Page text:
UPS has screwed up again (their success rate delivering stuff to me is roughly 50%, compared to 100% for FedEx and Canada Post), so I have a few minutes to summarize the rest of
papers I've been reading on the way to and from work this past week.
Alameh, Zazworka, and Hollingsworth: "Performance Measurement of Novice HPC Programmers' Code". Presents a small study of the performance mistakes that newcomers to high-performance computing (HPC) make. I was surprised they didn't cite Schaeffer and Szafron's study
Baysal and Malton: "Correlating Social Interactions to Release History During Software Evolution". Uses natural language processing (NLP) techniques to correlate the changes being made to software and the discussions around them, and concludes that some releases classified as minor should be called major. Moderately interesting in its own right; what's really eye-catching is the number of researchers trying to apply Google-ish techniques to software engineering. This is something I want to explore
in my own research.
Bird, Gourley, Devanbu, Swaminathan, and Hsu: "Open Borders? Immigration in Open Source Projects". A statistical analysis of some of the factors that determine whether someone "joins" an open source project or not, using the Apache web server, PostgreSQL, and Python as exemplars. I'm not sure I believe their model, but I have to confess that I didn't dig as deeply into it as I did into other papers.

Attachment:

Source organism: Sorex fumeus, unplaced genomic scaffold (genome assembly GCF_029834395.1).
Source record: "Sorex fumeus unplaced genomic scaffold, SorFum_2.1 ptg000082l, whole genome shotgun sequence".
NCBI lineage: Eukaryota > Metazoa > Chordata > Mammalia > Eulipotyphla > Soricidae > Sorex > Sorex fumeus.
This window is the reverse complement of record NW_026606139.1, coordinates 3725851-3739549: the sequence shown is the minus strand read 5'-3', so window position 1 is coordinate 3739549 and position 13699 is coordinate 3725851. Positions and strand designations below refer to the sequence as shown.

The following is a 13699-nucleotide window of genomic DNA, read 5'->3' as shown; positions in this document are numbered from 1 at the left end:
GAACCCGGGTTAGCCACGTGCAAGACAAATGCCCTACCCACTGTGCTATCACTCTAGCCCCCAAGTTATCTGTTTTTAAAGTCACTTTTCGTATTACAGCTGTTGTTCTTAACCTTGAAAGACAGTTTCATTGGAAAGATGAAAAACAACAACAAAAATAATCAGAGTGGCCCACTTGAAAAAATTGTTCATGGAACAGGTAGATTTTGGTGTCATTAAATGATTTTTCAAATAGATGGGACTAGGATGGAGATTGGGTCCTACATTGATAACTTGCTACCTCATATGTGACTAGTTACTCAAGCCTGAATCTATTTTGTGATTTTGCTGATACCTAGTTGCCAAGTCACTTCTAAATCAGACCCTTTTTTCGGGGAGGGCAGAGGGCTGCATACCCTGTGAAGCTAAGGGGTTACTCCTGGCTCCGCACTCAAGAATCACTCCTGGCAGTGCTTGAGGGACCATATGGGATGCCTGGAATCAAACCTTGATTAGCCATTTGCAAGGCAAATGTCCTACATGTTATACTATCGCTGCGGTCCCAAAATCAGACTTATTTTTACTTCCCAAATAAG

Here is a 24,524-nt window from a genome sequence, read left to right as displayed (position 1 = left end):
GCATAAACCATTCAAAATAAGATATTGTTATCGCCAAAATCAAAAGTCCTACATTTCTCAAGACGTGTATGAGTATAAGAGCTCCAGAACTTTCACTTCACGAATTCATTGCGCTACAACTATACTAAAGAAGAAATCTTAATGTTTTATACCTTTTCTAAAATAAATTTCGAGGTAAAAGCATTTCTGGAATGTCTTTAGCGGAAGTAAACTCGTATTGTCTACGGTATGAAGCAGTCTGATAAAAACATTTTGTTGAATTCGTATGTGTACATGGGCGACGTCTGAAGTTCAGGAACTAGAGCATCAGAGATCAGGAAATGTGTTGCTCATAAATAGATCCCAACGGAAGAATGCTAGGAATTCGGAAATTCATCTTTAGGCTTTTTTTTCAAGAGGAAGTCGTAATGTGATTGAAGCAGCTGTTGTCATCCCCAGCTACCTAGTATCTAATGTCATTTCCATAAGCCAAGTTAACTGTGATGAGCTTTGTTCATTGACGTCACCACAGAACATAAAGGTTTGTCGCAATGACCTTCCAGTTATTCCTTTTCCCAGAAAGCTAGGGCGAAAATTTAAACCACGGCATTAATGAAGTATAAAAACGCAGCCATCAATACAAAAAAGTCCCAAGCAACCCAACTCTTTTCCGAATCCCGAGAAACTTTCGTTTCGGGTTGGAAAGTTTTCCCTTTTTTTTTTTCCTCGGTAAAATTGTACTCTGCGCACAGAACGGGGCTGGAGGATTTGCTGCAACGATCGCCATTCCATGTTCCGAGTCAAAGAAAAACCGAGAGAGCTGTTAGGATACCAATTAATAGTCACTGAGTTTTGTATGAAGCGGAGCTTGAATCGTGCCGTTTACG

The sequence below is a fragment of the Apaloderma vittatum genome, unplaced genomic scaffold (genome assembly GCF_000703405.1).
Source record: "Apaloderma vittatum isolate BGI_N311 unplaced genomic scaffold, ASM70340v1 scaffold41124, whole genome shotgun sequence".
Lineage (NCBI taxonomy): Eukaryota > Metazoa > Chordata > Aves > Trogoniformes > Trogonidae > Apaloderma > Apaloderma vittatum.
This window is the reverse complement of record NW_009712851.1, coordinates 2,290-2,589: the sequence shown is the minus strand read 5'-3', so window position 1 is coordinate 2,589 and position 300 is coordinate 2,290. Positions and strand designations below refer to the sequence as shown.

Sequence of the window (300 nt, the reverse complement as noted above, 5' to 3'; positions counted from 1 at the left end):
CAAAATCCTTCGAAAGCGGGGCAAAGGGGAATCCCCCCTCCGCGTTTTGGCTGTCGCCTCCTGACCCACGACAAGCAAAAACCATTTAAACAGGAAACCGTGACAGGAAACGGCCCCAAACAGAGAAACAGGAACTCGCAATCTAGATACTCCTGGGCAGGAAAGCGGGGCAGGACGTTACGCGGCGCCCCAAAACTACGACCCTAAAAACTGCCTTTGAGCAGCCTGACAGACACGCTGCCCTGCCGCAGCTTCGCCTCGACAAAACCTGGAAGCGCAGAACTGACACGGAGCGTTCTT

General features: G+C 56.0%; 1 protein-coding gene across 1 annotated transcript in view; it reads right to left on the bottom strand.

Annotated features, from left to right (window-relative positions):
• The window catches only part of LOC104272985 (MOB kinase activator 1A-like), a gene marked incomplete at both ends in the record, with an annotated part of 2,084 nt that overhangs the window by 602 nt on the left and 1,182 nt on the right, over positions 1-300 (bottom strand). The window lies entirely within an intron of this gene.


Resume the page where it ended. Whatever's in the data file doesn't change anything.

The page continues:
Delorey, Knutson, and Chun: "Do Programming Languages Affect Productivity? A Case Study Using Data from Open Source Projects". Collected data from nearly 10,000 projects on SourceForge
to compare lines of code vs. time for 10 popular programming languages, and concludes that yes, language choice does
matter in some cases.
Dong and Zhao: "Experiments on Design Pattern Discovery". Presents several experiments with, well, recovering design patterns from existing code. Interesting to see what they tried; equally interesting that there's nothing in the paper or cited in references showing that use of design patterns has any impact on productivity.
Grisham, Hawthorne, and Perry: "Archtiecture and Design Intent: An Experience Report". The authors ran a graduate course in which students used intent-based design approaches and notations to describe features of open source projetcs. It was interesting (for me, anyway) to compare their experiment with what I did in CSC407
Hindle, Godfrey, and Holt: "Release Pattern Discovery via Partitioning: Methodology and Case Study". Reports early work on characterizing projects by looking at check-ins and other activities around major and minor releases. Uses a Meyer-Briggs